Early Retirement Planning Considerations
Rose, Clarence C., Larimore, L. Keith, The National Public Accountant
Making early retirement a positive experience requires knowledge of a wide range of financial areas. The effects of early retirement on Social Security benefits, employee pension benefits, health insurance coverage, and current investments and savings should be carefully reviewed prior to making the decision to retire. While U.S. workers continue to follow their desires to retire early, the statistics available from the Social Security Administration (1) and private research studies on retirement planning (2) indicate that the majority of U.S. workers are not financially prepared for retirement. People are living longer and, at the same time, more and more workers opt for early retirement without the resources needed to generate sufficient retirement income. This article explores some basic financial planning considerations for early retirement.
Meeting Retirement Income Needs
Early retirement, or retirement at any age, may be less than an enjoyable experience without sufficient income. Generally, financial planners recommend that an individual should strive to maintain 70 percent to 80 percent of his or her final working year's income during retirement and have made provisions to increase income in retirement to keep up with inflation. A small but growing number of financial planners recommend that individuals should strive for 100 percent or more income replacement during retirement years. (3) The logic behind this recommendation is that individuals tend to spend more money when they have time to do what they would like to do. In planning for retirement at any age, the first task is to determine the income desired in retirement and examine how those income goals will be met. The exact amount of income that an individual needs in retirement is specific to each individual's financial circumstances and goals. For example, an individual or couple with a home that is paid for would li kely spend less on housing in retirement than an individual or couple who are still paying off their home or renting.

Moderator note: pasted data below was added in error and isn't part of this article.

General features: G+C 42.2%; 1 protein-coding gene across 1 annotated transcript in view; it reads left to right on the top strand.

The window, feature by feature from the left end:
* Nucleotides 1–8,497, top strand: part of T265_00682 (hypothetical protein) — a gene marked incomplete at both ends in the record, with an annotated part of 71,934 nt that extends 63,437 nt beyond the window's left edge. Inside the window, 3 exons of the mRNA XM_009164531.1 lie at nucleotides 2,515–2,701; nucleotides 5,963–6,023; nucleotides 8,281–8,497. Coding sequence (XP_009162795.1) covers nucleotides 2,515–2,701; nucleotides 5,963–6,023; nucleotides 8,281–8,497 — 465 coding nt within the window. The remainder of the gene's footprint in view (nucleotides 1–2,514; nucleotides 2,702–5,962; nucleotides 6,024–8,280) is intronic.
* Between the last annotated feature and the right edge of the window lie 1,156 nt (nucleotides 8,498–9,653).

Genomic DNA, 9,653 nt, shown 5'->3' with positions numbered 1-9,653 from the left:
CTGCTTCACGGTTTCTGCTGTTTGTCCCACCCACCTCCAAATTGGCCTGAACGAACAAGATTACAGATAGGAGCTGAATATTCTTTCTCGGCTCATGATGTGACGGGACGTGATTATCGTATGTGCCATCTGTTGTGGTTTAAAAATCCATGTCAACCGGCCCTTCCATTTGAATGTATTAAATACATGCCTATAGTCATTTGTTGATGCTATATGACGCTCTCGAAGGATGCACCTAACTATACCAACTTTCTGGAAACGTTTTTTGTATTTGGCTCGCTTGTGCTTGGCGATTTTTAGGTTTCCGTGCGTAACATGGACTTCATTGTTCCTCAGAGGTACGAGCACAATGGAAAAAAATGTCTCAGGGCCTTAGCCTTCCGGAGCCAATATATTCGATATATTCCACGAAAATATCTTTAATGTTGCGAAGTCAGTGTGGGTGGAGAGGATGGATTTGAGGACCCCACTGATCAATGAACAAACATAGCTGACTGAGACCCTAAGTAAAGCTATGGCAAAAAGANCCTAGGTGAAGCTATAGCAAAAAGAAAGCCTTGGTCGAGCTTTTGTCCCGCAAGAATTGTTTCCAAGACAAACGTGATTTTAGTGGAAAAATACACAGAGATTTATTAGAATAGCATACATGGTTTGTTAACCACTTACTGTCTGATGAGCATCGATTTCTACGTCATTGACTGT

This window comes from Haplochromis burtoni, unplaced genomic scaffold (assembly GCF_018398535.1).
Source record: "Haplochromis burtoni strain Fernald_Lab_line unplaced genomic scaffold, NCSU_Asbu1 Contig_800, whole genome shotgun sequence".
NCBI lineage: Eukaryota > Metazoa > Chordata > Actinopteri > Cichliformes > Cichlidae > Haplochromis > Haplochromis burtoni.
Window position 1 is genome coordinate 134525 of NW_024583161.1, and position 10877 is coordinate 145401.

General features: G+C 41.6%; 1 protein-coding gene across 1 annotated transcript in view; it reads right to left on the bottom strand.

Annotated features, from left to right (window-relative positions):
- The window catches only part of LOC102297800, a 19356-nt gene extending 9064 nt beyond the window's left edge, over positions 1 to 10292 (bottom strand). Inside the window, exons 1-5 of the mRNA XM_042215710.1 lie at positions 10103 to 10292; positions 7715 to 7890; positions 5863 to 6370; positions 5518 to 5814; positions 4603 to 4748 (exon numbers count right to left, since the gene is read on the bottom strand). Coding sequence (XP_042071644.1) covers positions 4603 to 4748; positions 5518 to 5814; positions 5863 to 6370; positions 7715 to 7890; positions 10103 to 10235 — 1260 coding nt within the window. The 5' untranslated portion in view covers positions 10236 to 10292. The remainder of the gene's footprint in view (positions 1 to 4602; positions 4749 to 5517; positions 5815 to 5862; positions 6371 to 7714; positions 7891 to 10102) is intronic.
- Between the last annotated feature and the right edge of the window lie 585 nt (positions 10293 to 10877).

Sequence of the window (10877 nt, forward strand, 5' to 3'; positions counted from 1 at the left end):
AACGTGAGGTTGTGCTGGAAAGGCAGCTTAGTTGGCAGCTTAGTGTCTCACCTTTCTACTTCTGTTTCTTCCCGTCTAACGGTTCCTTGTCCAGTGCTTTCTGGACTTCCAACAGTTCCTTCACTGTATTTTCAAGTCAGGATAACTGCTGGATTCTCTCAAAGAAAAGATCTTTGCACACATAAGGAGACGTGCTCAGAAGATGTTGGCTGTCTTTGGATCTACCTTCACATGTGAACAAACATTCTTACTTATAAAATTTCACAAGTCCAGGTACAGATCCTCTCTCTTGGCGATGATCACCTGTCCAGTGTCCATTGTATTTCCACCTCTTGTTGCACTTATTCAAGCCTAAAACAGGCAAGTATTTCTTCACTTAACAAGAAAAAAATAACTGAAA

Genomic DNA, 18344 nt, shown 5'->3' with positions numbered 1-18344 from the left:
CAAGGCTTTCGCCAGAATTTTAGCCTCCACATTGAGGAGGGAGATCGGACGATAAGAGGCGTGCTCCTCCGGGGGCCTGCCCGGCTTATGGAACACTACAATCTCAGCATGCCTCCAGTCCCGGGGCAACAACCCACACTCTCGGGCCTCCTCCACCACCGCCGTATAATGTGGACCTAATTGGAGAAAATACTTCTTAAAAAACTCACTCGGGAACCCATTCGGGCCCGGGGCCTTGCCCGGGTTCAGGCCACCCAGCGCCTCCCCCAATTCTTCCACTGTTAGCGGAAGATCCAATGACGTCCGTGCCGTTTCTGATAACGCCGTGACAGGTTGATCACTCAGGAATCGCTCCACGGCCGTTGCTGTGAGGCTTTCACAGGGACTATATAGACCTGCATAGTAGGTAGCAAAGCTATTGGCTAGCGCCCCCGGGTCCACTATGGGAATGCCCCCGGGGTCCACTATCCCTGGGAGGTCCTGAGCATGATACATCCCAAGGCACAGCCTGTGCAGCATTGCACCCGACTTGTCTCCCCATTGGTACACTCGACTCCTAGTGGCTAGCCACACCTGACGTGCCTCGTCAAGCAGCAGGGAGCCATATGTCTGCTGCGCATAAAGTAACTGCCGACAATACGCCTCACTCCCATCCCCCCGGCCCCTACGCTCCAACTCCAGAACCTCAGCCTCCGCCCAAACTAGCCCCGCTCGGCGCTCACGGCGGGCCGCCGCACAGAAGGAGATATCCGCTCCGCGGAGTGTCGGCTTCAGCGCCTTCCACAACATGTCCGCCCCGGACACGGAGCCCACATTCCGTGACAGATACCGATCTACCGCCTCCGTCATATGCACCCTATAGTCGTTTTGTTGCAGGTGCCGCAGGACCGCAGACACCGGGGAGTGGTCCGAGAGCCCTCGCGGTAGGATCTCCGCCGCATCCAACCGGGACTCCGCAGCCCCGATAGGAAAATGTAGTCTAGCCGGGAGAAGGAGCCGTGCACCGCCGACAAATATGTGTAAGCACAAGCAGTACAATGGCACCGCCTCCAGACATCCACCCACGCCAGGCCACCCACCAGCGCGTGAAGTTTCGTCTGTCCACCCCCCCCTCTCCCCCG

Financial planners generally suggest that an individual's retirement plan include at least three important sources of retirement income. These sources usually include Social Security benefits, personal savings/investments, and employer/employee retirement accounts, such as defined benefit plans, 401(k)s, 403(b)s, and IRAs. Of the aggregate income received by retired Americans, Social Security benefits consist of 42.5 percent; individual savings and investments generate 36 percent; and employer/employee retirement benefits make up 21.5 percent of retirement income. (4) The anticipated income from each of these sources should be carefully examined prior to making the decision to retire.
Social Security Retirement Income
According to the Social Security Administration, 60 percent of U.S. workers elect to begin Social Security retirement benefits at the youngest eligible age, 62. Up until the year 2000, opting for early retirement at age 62 meant a 20 percent reduction from the amount received for full Social Security retirement at age 65. The full retirement age began to gradually increase in the year 2000; it will reach age 67 in the year 2027. The earliest retirement age for Social Security remains at 62, but the reduction in benefits for early retirement will gradually increase to 30 percent by the year 2022. (5)
If U.S. workers continue to retire early, aggressive retirement planning is even more essential in light of the scheduled reduction in benefits from Social Security for early retirement. Table 1 lists the scheduled Social Security early retirement reduction. Once an individual elects to begin receiving Social Security early retirement benefits, the reduction in benefits is permanent.
Another aspect of Social Security to consider is the retirement benefits for the retiree's spouse. Spousal benefits are typically calculated as a percentage of the primary wage earner's benefits. …